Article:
The best player in baseball will hit the disabled list for the first time in his career. Los Angeles Angels outfielder Mike Trout tore his UCL ligament in his left thumb, and is will miss 6-8 weeks as he recovers from the injury.
Angels general manager Billy Eppler confirmed the diagnosis, and said Trout would discuss a treatment plan with the club.
Mike Trout is headed to the DL with a torn UCL ligament in his left thumb. Here’s Billy Eppler addressing the media earlier today… pic.twitter.com/r0eWjPa8kx
— Angels Radio AM830 (@AngelsRadioKLAA) May 30, 2017
After some deliberation, Trout decided to have surgery to repair the injury. He’s expected to miss 6-8 weeks.
#Angels CF Mike Trout will undergo surgery to repair torn ligament in left thumb on Wednesday. Out 6-8 weeks.
— Mike DiGiovanna (@MikeDiGiovanna) May 30, 2017
Trout suffered the injury while sliding into second base on a steal attempt during Sunday’s game against the Miami Marlins. In the fifth inning, Trout stole second with Cole Kalhoun at the plate. Once he arrived at the bag, he winced in pain and pulled up his left hand.
Trainers came out to take a look at Trout, but he stayed in the game at first. He was later removed from the contest and diagnosed with a thumb sprain. Initial X-rays came back negative. An MRI revealed the injury Monday.
It’s tough to understate an injury of this magnitude. By pretty much every measure, Trout is, and has been, the best player in baseball. Since 2012, he leads all of baseball with a 50.6 fWAR. Clayton Kershaw ranks second with a 37.6 fWAR over the same period.
Even if you despise WAR, it’s tough to pick apart Trout’s numbers. Over the last five seasons, Trout ranks fourth in home runs, first in runs scored, sixth in RBI, third in batting average, second in on-base percentage and first in slugging percentage. He’s also won two MVP awards, though there are legitimate arguments he should have won five.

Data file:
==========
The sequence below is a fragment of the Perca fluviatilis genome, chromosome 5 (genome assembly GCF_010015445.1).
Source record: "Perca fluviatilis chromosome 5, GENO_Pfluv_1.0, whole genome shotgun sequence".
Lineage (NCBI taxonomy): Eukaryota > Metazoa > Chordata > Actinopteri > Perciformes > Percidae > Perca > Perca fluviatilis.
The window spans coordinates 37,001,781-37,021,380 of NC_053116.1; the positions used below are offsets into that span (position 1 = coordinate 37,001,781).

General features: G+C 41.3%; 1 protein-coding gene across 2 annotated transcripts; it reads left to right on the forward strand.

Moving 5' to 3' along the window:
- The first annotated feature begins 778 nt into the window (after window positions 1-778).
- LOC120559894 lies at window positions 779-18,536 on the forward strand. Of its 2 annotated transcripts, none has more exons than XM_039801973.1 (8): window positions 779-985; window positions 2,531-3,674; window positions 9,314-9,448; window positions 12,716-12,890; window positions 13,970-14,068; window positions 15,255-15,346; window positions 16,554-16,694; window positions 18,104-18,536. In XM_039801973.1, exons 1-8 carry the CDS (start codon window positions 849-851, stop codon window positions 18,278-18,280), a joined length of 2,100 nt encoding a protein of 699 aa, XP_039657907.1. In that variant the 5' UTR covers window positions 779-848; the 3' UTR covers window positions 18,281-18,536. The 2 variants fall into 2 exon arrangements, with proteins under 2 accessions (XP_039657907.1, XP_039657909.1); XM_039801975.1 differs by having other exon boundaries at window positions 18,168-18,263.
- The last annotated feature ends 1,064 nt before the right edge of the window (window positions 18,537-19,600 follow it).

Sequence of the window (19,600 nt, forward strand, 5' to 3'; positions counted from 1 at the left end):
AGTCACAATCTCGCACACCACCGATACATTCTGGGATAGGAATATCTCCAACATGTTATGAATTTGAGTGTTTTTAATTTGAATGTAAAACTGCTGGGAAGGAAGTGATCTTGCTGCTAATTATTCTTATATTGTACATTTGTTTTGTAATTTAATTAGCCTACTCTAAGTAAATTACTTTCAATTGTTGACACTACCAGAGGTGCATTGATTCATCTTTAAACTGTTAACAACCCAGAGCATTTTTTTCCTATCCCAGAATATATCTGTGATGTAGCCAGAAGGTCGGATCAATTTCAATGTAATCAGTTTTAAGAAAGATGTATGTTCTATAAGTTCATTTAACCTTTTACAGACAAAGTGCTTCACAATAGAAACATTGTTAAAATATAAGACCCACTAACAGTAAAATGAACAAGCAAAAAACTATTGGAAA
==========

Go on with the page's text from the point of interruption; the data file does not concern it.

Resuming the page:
While little was expected of the Angels this season, losing Trout for a number of weeks essentially sinks their playoff hopes. Though the team is under .500 at 26-27, they are only two games out of a wild card spot.
Considering all of Trout’s contributions, it’s going to be incredibly tough for them to remain in that position over the next few weeks. Trout was once again off to a fantastic start, hitting .337/.461/.742, with 16 home runs, over 206 plate appearances.
He is, not surprisingly, already leading baseball with a 3.6 fWAR. He’s also leading in home runs, walks, on-base percentage and slugging percentage. By wRC+, an advanced stat that measures offensive performance, Trout was off to his best start ever.
Despite that, there’s some hope for the Angels. The Los Angeles Dodgers were able to get by without Kershaw last year. The team somehow went 38-24 without their ace, catching the San Francisco Giants and surging to the top of the National League West. Winning without Trout is going to be difficult, but it’s not impossible.
It feels that way, though. Trout has been far and away the best player in baseball over the past five seasons, and was well on his way to another MVP-caliber season this year. No one player is going to replace Trout’s production. Heck, multiple players would likely struggle to bring the same value.
We’re about to see what happens when the most irreplaceable player in baseball goes down. It’s not going to be pretty.
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